Catalonians enjoy this sweet flat bread on the feast of Saint John. The glacé cherries, crystallised ginger and pine nuts give this cake a pretty, jewelled look. Coca – the Catalan word for ‘cake’ – is perfect with tea, served warm or cold.

Serves
8

Preparation

1hr
20min

Cooking

25min

Skill level

Mid
By
Average: 3.8 (36 votes)
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Ingredients

  • 200 ml warm milk 
  • 2 x 7 g sachets dried yeast 
  • 500 g (3⅓ cups) plain flour 
  • 125 g (½ cup) caster sugar 
  • 1 tsp lemon zest 
  • 1 egg, lightly beaten, plus 1 egg yolk, beaten, to brush 
  • 50 g unsalted butter, melted 
  • 60 ml (¼ cup) olive oil 
  • 2 tbsp vanillin sugar (see Note) 
  • 2 tbsp crystallised ginger (see Note)
  • 2 tbsp glacé cherries (see Note)
  • 2 tbsp pine nuts

Cook's notes

Oven temperatures are for conventional; if using fan-forced (convection), reduce the temperature by 20˚C. | We use Australian tablespoons and cups: 1 teaspoon equals 5 ml; 1 tablespoon equals 20 ml; 1 cup equals 250 ml. | All herbs are fresh (unless specified) and cups are lightly packed. | All vegetables are medium size and peeled, unless specified. | All eggs are 55-60 g, unless specified.

Instructions

Combine milk and yeast. Leave in a warm place for 10 minutes or until the mixture bubbles.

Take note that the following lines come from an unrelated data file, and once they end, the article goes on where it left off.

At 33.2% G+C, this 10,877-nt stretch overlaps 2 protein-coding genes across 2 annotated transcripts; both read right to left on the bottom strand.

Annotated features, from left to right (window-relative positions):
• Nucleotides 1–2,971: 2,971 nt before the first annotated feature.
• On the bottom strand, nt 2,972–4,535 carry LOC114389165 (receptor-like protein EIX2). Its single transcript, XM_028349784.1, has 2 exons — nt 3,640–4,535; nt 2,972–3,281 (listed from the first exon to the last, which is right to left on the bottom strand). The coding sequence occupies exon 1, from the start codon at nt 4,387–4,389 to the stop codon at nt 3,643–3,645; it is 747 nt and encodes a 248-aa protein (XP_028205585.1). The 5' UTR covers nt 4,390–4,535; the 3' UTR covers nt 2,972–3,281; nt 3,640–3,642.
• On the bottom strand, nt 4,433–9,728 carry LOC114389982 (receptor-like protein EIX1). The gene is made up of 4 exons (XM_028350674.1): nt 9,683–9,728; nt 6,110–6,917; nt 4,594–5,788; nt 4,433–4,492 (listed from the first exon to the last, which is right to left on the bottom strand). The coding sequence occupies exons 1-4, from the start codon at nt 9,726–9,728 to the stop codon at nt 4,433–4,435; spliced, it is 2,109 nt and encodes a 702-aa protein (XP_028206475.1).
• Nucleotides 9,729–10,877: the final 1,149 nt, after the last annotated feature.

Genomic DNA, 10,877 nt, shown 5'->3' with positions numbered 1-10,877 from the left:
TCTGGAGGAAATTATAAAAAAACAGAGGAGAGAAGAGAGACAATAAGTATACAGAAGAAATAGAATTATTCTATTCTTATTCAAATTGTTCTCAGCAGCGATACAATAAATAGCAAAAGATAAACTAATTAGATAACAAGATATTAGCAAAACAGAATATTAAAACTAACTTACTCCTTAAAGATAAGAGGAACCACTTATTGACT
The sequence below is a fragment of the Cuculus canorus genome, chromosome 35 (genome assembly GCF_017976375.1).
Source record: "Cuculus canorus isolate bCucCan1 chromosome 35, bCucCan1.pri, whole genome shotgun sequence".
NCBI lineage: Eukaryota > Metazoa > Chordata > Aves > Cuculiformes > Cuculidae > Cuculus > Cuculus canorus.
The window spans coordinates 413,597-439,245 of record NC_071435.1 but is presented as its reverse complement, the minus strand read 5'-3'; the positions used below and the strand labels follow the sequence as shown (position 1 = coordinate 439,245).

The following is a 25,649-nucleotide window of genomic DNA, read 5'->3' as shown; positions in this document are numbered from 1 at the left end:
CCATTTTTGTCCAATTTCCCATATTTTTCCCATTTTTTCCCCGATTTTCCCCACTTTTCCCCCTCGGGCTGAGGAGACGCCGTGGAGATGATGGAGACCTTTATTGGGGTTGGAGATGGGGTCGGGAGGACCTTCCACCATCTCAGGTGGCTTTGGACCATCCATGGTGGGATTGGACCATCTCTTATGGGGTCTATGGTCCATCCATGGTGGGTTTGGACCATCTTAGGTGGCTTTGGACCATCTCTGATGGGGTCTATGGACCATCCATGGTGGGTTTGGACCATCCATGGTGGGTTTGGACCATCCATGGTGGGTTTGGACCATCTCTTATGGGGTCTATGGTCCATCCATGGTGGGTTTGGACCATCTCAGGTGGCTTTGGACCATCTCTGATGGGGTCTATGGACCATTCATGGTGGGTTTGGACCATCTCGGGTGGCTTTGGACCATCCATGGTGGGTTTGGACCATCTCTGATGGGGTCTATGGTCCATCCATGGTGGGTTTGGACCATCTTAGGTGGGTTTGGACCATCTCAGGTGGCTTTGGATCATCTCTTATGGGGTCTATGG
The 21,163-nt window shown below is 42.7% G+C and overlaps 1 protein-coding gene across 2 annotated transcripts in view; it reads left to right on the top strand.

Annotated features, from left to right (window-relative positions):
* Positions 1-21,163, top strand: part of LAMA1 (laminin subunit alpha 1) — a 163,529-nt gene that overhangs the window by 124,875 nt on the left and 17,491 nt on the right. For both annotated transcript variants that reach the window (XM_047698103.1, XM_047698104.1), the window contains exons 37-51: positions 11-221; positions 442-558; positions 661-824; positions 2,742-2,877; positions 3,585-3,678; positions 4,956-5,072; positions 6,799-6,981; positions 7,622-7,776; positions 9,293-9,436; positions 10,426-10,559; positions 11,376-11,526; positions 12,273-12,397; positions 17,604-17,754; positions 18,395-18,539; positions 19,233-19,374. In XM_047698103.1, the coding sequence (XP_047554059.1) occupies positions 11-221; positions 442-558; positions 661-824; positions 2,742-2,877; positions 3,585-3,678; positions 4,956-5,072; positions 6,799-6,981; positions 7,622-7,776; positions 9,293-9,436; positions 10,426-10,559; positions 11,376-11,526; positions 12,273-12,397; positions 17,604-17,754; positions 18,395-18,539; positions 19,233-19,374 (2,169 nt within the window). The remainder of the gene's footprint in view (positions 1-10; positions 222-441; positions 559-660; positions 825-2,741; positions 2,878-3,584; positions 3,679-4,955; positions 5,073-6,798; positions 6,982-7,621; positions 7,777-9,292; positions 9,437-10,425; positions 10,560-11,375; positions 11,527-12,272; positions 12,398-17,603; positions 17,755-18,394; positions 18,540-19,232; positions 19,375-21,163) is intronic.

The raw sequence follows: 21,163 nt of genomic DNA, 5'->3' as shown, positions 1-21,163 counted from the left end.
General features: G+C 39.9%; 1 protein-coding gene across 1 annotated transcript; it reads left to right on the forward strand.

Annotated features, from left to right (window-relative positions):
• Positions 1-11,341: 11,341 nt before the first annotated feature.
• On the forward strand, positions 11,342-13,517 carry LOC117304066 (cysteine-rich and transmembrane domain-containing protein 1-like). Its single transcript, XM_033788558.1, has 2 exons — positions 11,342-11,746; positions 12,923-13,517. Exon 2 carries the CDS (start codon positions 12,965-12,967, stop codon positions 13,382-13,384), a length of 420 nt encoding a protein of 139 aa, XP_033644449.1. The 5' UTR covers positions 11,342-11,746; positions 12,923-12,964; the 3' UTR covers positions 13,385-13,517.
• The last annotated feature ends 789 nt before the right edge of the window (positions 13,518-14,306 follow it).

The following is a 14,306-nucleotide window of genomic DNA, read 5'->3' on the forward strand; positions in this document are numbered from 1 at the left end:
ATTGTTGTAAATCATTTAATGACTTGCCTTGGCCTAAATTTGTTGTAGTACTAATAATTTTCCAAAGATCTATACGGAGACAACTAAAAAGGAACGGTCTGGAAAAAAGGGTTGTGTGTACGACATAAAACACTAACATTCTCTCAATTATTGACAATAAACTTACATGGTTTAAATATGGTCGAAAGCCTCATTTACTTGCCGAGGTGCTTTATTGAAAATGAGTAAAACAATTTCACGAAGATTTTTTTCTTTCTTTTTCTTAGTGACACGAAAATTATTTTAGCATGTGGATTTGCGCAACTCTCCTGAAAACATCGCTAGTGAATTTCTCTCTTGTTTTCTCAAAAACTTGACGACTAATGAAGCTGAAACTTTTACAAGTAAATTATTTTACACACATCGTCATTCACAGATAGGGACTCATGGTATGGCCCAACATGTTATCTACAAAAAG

Combine flour, sugar, zest and a pinch of salt in a large bowl. Make a well in the centre and gradually stir in milk mixture, 1 egg, butter, oil and enough warm water to form a dough. Turn out onto a lightly floured work surface and knead for 10 minutes or until smooth and glossy. Transfer to a lightly greased bowl, cover with a clean tea towel and leave in a warm, draught-free place for 1 hour or until dough doubles in size.

Preheat oven to 180°C. Turn dough out onto a lined oven tray. Gently shape dough to form a 27 cm x 32 cm oval. Brush with egg yolk, sprinkle with vanillin sugar and decorate with ginger, cherries and pine nuts. Bake for 25 minutes or until a skewer inserted into the centre comes out clean and cake is light golden.

 

Notes
• Vanillin sugar is slightly bitter in taste; substitute caster sugar.
• If you like, substitute candied fruits of your choice for the ginger and cherries.

 

 

Photography by John Laurie

 

As seen in Feast magazine, November 2011, Issue 3. For more recipes and articles, pick up a copy of this month's Feast magazine or check out our great subscriptions offers here.